You will need to remove the whole thing to charge it. Google provides a small "key" for doing so and says a flathead screwdriver will also do the job.
The doorbell is set up using the Google Home app (this camera won't work with the Nest app at all). And during the process, you can choose to turn on the video, audio recording, the microphone, visitor announcements through google speakers, and Familiar Face detection (if you have Nest Aware).
Google Nest Doorbell (Battery): Features and everyday use
As with all decent video doorbells, the Nest Doorbell comes with motion-activated event recording, and Google uses a PIR motion sensor.
Unlike most smart buzzers, you get 3 hours of event-based recording for free out of the box.
This is super handy on a doorbell camera as if someone rings your doorbell and you miss the ring, you can easily go back and view the event as soon as you see the notification.
In addition, you also get free smart alerts for people, packages, and animals. Another feature most other companies charge for.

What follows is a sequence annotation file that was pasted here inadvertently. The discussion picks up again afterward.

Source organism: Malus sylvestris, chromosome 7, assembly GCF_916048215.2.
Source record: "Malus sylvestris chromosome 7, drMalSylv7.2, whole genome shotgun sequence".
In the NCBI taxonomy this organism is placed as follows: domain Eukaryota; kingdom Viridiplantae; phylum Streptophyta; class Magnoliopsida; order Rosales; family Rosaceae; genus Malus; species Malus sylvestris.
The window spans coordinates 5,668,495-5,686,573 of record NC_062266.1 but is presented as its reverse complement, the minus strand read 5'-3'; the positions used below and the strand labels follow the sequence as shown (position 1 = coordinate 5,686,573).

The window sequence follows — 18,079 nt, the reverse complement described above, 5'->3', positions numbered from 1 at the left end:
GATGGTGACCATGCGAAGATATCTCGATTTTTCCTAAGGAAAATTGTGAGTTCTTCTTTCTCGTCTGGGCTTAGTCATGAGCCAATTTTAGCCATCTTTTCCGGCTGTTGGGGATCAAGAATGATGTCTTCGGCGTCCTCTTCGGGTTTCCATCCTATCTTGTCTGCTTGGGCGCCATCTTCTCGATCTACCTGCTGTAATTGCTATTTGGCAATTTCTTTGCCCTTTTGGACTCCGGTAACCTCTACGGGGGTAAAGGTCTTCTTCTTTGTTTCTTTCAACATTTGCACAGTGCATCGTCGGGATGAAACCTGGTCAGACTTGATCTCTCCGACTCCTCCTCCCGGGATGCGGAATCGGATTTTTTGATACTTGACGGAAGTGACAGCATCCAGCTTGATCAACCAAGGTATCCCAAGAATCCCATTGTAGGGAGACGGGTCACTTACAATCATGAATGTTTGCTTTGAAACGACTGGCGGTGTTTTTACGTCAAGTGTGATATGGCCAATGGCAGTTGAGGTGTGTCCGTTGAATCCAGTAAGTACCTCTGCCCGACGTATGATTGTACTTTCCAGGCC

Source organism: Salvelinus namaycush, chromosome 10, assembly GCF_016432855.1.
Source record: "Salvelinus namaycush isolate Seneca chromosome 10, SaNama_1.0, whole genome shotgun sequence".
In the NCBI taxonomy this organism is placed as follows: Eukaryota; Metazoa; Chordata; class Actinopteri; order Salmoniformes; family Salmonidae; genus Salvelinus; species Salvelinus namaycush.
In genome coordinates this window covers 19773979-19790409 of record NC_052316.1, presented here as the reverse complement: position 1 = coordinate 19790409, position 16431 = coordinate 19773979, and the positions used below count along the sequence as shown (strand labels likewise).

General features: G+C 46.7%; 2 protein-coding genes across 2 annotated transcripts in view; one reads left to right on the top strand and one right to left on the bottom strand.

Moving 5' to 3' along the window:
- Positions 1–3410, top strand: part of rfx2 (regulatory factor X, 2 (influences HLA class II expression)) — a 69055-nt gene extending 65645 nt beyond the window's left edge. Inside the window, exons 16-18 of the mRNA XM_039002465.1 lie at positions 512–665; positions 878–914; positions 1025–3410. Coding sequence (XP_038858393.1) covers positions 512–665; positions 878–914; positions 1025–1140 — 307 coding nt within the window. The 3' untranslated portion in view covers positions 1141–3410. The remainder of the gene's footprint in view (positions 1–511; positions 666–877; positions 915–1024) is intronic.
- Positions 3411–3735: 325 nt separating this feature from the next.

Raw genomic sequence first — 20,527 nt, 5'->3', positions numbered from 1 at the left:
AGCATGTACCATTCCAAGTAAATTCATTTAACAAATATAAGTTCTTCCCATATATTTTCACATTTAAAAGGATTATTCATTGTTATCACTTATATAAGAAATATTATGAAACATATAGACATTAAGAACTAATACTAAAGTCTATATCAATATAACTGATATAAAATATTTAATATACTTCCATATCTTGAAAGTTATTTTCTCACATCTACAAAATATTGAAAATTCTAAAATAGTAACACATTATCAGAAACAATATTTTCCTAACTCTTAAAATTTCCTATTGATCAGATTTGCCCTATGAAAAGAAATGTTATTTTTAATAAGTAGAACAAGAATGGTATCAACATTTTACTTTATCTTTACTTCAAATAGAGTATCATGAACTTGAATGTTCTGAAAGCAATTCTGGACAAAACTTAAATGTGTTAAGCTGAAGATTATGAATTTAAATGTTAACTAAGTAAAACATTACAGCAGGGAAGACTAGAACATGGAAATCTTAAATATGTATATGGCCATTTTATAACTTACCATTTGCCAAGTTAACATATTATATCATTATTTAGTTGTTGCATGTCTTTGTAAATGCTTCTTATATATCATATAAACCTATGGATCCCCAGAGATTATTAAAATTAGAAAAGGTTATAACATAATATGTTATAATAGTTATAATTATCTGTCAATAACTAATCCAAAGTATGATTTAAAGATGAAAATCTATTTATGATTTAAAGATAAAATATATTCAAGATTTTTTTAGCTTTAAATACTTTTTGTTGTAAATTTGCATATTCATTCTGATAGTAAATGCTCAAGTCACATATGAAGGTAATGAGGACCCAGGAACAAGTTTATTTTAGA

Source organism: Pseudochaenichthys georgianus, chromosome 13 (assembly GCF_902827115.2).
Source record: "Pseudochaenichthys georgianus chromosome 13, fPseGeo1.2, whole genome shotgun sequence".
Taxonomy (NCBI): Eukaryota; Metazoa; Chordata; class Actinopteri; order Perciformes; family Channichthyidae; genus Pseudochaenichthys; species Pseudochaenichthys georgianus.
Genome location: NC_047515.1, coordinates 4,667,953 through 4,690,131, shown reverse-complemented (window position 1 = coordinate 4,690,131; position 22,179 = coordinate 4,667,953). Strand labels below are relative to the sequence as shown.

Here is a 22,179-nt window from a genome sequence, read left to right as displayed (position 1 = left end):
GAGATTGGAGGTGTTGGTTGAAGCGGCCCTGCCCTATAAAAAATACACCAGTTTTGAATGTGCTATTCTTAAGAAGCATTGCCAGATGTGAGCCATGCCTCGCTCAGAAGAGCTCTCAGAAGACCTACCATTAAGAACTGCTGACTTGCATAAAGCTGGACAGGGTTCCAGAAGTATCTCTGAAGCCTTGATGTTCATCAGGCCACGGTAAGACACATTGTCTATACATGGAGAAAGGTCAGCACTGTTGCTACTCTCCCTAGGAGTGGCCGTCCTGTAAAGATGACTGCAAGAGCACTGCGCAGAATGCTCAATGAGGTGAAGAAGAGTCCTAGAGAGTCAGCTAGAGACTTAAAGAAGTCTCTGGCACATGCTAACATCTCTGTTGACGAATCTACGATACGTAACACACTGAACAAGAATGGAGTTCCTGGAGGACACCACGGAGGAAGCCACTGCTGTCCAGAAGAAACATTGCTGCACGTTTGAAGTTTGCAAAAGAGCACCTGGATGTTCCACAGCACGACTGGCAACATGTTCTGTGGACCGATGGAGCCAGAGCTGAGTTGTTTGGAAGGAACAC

The reason Google is being so generous is because its developed a chip for the doorbell that can handle the local processing of video. Meaning it doesn't have to send the feed up to the cloud to analyze it - saving time and money.
In testing, this meant alerts were fast and accurate - able to distinguish a person, vehicle, and animal easily and correctly almost every time. And crucially, much faster than any other doorbell we've tested.
It can also tell you when it sees more than one of those things. For example, we got a notification that a person and an animal were on our porch (when my husband was carrying our cat out the front door).